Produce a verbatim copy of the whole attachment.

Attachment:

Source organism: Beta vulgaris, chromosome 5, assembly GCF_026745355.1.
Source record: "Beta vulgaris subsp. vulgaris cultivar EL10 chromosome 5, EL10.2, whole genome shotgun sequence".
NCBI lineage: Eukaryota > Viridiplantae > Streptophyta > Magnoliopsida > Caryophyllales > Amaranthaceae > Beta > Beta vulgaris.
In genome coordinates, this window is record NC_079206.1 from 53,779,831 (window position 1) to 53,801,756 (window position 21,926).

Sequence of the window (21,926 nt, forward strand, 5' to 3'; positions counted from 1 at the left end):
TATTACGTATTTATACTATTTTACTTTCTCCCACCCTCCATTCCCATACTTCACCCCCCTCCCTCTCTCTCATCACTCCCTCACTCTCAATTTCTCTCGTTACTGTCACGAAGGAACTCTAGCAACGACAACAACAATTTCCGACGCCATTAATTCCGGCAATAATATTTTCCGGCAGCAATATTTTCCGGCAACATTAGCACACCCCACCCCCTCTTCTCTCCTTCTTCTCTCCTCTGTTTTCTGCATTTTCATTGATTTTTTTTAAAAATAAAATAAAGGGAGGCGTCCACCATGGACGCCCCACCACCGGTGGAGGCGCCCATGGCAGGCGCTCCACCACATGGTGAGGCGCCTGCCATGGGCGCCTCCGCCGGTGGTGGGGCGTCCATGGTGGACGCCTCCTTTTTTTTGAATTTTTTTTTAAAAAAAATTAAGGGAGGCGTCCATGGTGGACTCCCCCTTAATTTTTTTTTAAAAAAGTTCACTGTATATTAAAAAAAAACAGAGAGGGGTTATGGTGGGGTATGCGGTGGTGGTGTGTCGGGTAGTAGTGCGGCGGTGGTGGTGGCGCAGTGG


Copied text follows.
Source organism: Beta vulgaris, chromosome 5, assembly GCF_026745355.1.
Source record: "Beta vulgaris subsp. vulgaris cultivar EL10 chromosome 5, EL10.2, whole genome shotgun sequence".
NCBI lineage: Eukaryota > Viridiplantae > Streptophyta > Magnoliopsida > Caryophyllales > Amaranthaceae > Beta > Beta vulgaris.
In genome coordinates, this window is record NC_079206.1 from 53,779,831 (window position 1) to 53,801,756 (window position 21,926).

Sequence of the window (21,926 nt, forward strand, 5' to 3'; positions counted from 1 at the left end):
TATTACGTATTTATACTATTTTACTTTCTCCCACCCTCCATTCCCATACTTCACCCCCCTCCCTCTCTCTCATCACTCCCTCACTCTCAATTTCTCTCGTTACTGTCACGAAGGAACTCTAGCAACGACAACAACAATTTCCGACGCCATTAATTCCGGCAATAATATTTTCCGGCAGCAATATTTTCCGGCAACATTAGCACACCCCACCCCCTCTTCTCTCCTTCTTCTCTCCTCTGTTTTCTGCATTTTCATTGATTTTTTTTAAAAATAAAATAAAGGGAGGCGTCCACCATGGACGCCCCACCACCGGTGGAGGCGCCCATGGCAGGCGCTCCACCACATGGTGAGGCGCCTGCCATGGGCGCCTCCGCCGGTGGTGGGGCGTCCATGGTGGACGCCTCCTTTTTTTTGAATTTTTTTTTAAAAAAAATTAAGGGAGGCGTCCATGGTGGACTCCCCCTTAATTTTTTTTTAAAAAAGTTCACTGTATATTAAAAAAAAACAGAGAGGGGTTATGGTGGGGTATGCGGTGGTGGTGTGTCGGGTAGTAGTGCGGCGGTGGTGGTGGCGCAGTGG